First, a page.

This year’s Pavilion for the Serpentine Gallery has gained much attention and rightly so because this sub-erranean structure designed by Ai Weiwei and Herzog & de Meuron is a cool and sophisticated addition to the Serpentine.
While daylight doesn’t bring the dramatic atmosphere and lighting we saw in the renders, it’s still an impressive structure that lurks in the depths of previous pavilions. This year’s structure has its roots in memory and history, starting with an investigation into the previous designs. The team treated the process like an archaeological dig and this sense of uncovering and delving can be felt with the unevenness of the interior emulating excavated earth.
With brown-corked surfaces and small mushroom-shaped stools to perch on, it feels like being in a sort of forest-based, fungus bunker sunk into the grass. Open and panoramic, people are intrigued as they amble like curious squirrels down the incline into the pavilion. The highlight for me though is the beautiful shallow-pooled floating platform – the flatness of it is stunning, like a mirrored plate reflecting, at the time, our British grey sky.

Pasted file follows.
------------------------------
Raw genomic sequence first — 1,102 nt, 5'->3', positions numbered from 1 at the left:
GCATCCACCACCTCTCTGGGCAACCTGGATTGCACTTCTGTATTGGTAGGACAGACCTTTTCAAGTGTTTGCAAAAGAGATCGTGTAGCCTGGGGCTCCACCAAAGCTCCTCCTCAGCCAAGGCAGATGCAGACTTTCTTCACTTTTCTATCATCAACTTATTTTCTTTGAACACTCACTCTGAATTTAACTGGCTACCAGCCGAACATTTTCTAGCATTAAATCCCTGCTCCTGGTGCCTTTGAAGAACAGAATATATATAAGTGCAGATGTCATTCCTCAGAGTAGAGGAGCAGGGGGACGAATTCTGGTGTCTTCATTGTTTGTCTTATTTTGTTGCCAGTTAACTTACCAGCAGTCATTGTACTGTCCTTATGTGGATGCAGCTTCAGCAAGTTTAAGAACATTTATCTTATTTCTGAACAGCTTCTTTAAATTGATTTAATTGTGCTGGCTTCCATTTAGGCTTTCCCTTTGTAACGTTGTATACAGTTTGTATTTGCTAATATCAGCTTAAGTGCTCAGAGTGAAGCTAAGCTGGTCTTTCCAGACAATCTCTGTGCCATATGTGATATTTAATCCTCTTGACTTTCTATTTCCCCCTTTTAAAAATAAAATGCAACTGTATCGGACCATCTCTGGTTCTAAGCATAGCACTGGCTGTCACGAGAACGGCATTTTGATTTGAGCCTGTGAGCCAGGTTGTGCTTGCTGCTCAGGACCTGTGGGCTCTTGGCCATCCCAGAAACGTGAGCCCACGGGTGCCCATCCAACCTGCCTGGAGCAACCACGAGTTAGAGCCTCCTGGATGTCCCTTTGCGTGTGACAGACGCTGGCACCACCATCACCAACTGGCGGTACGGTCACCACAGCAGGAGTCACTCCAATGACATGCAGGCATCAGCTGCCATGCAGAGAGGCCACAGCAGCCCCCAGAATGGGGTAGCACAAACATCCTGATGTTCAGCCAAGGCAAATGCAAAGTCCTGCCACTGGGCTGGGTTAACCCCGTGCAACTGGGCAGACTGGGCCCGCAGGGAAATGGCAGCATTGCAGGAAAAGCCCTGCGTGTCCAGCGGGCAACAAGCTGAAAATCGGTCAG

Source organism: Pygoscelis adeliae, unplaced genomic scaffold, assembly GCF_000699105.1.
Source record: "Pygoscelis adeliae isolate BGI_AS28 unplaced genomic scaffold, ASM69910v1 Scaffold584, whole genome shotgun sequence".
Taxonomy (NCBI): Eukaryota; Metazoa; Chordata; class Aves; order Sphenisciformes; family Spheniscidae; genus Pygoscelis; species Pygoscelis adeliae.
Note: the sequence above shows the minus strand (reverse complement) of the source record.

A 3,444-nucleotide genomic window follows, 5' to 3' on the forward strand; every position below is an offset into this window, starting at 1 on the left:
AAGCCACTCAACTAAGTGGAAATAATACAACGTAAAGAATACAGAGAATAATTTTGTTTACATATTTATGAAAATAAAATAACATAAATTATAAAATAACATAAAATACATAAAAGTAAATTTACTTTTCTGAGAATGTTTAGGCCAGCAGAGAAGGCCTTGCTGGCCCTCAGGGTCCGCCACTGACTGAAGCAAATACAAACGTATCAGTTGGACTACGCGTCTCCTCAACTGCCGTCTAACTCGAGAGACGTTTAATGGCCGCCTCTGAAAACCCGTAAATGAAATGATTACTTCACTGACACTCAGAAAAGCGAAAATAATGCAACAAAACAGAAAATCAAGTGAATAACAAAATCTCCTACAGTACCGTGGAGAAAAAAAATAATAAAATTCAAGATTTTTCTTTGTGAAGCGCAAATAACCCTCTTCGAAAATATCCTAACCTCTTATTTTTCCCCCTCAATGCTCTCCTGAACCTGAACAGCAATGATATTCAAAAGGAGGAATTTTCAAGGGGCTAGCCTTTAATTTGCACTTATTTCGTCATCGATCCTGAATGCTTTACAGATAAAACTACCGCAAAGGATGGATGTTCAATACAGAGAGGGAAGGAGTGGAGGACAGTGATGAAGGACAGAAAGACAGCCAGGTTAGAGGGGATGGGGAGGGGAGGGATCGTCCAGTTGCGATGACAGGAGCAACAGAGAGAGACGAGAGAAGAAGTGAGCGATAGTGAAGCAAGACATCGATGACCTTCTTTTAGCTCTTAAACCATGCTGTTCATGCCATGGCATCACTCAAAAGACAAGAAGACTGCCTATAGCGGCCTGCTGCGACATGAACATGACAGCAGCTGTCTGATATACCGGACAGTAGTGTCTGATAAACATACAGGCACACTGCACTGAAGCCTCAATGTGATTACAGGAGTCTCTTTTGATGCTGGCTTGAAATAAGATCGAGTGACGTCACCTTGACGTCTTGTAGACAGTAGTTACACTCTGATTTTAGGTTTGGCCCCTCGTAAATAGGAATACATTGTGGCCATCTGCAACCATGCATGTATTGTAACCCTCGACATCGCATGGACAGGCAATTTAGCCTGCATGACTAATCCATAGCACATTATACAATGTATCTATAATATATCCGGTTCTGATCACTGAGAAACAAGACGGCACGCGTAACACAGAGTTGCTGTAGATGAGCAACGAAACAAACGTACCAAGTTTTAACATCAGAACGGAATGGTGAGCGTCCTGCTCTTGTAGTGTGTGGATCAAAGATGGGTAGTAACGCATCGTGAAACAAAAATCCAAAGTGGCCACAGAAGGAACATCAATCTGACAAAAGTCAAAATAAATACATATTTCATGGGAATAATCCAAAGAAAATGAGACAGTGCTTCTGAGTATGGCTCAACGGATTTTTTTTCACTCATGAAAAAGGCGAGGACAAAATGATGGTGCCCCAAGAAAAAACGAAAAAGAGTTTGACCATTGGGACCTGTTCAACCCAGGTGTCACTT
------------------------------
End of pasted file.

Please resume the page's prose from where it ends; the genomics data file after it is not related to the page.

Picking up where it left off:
With 11 columns representing the previous Pavilions supporting the roof and a twelfth signifying the newest Pavilion, it’s a celebration of past designs and architects that have help shaped this space and proves how successful this project continues to be for the Serpentine.
About the Author
Rebecca became staff writer at It’s Nice That in March 2016 before leaving the company at the end of 2017. Before joining the company full time she worked with us on a freelance basis many times, as well as stints at Macmillan Publishers, D&AD, Dazed and frieze.